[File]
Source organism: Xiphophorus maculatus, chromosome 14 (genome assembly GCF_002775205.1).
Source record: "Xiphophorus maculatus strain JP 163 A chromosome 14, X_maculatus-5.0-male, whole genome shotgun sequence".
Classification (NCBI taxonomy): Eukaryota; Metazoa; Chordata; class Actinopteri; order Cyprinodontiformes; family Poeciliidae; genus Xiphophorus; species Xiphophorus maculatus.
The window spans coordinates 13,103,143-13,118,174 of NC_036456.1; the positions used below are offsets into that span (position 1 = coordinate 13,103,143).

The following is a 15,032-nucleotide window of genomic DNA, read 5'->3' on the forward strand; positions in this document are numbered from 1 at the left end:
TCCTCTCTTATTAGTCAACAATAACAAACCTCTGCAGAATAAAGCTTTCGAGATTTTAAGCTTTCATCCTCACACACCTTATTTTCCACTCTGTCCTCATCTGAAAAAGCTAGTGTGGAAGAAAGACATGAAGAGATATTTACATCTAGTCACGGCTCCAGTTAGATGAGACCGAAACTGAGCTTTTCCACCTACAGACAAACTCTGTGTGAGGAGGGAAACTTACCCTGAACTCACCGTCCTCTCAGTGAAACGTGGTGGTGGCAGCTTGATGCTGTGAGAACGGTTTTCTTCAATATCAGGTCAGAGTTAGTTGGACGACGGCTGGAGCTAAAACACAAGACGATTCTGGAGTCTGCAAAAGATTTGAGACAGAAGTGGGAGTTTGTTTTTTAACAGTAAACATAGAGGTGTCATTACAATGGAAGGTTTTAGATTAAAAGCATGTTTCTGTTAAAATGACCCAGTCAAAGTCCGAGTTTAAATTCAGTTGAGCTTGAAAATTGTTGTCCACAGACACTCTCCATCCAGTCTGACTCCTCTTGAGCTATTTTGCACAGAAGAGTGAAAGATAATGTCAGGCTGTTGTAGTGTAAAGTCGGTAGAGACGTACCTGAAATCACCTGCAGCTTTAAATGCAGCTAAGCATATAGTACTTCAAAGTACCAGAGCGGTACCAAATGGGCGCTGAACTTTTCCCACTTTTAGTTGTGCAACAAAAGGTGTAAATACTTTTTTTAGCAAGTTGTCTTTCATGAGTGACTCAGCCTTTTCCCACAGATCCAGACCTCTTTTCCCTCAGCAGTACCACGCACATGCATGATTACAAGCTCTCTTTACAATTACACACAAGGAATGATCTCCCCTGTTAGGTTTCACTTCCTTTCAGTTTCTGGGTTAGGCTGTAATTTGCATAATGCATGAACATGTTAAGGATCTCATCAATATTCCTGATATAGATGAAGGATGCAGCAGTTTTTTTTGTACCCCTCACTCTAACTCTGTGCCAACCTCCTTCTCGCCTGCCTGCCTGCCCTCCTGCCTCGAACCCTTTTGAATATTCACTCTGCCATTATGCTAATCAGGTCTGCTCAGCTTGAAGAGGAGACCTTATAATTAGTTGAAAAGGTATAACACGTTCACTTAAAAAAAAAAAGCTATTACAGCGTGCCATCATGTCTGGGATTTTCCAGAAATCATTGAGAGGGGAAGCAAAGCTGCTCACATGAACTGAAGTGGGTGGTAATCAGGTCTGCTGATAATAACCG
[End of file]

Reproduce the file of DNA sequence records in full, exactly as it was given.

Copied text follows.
Source organism: Xiphophorus maculatus, chromosome 14 (genome assembly GCF_002775205.1).
Source record: "Xiphophorus maculatus strain JP 163 A chromosome 14, X_maculatus-5.0-male, whole genome shotgun sequence".
Classification (NCBI taxonomy): Eukaryota; Metazoa; Chordata; class Actinopteri; order Cyprinodontiformes; family Poeciliidae; genus Xiphophorus; species Xiphophorus maculatus.
The window spans coordinates 13,103,143-13,118,174 of NC_036456.1; the positions used below are offsets into that span (position 1 = coordinate 13,103,143).

The following is a 15,032-nucleotide window of genomic DNA, read 5'->3' on the forward strand; positions in this document are numbered from 1 at the left end:
TCCTCTCTTATTAGTCAACAATAACAAACCTCTGCAGAATAAAGCTTTCGAGATTTTAAGCTTTCATCCTCACACACCTTATTTTCCACTCTGTCCTCATCTGAAAAAGCTAGTGTGGAAGAAAGACATGAAGAGATATTTACATCTAGTCACGGCTCCAGTTAGATGAGACCGAAACTGAGCTTTTCCACCTACAGACAAACTCTGTGTGAGGAGGGAAACTTACCCTGAACTCACCGTCCTCTCAGTGAAACGTGGTGGTGGCAGCTTGATGCTGTGAGAACGGTTTTCTTCAATATCAGGTCAGAGTTAGTTGGACGACGGCTGGAGCTAAAACACAAGACGATTCTGGAGTCTGCAAAAGATTTGAGACAGAAGTGGGAGTTTGTTTTTTAACAGTAAACATAGAGGTGTCATTACAATGGAAGGTTTTAGATTAAAAGCATGTTTCTGTTAAAATGACCCAGTCAAAGTCCGAGTTTAAATTCAGTTGAGCTTGAAAATTGTTGTCCACAGACACTCTCCATCCAGTCTGACTCCTCTTGAGCTATTTTGCACAGAAGAGTGAAAGATAATGTCAGGCTGTTGTAGTGTAAAGTCGGTAGAGACGTACCTGAAATCACCTGCAGCTTTAAATGCAGCTAAGCATATAGTACTTCAAAGTACCAGAGCGGTACCAAATGGGCGCTGAACTTTTCCCACTTTTAGTTGTGCAACAAAAGGTGTAAATACTTTTTTTAGCAAGTTGTCTTTCATGAGTGACTCAGCCTTTTCCCACAGATCCAGACCTCTTTTCCCTCAGCAGTACCACGCACATGCATGATTACAAGCTCTCTTTACAATTACACACAAGGAATGATCTCCCCTGTTAGGTTTCACTTCCTTTCAGTTTCTGGGTTAGGCTGTAATTTGCATAATGCATGAACATGTTAAGGATCTCATCAATATTCCTGATATAGATGAAGGATGCAGCAGTTTTTTTTGTACCCCTCACTCTAACTCTGTGCCAACCTCCTTCTCGCCTGCCTGCCTGCCCTCCTGCCTCGAACCCTTTTGAATATTCACTCTGCCATTATGCTAATCAGGTCTGCTCAGCTTGAAGAGGAGACCTTATAATTAGTTGAAAAGGTATAACACGTTCACTTAAAAAAAAAAAGCTATTACAGCGTGCCATCATGTCTGGGATTTTCCAGAAATCATTGAGAGGGGAAGCAAAGCTGCTCACATGAACTGAAGTGGGTGGTAATCAGGTCTGCTGATAATAACCG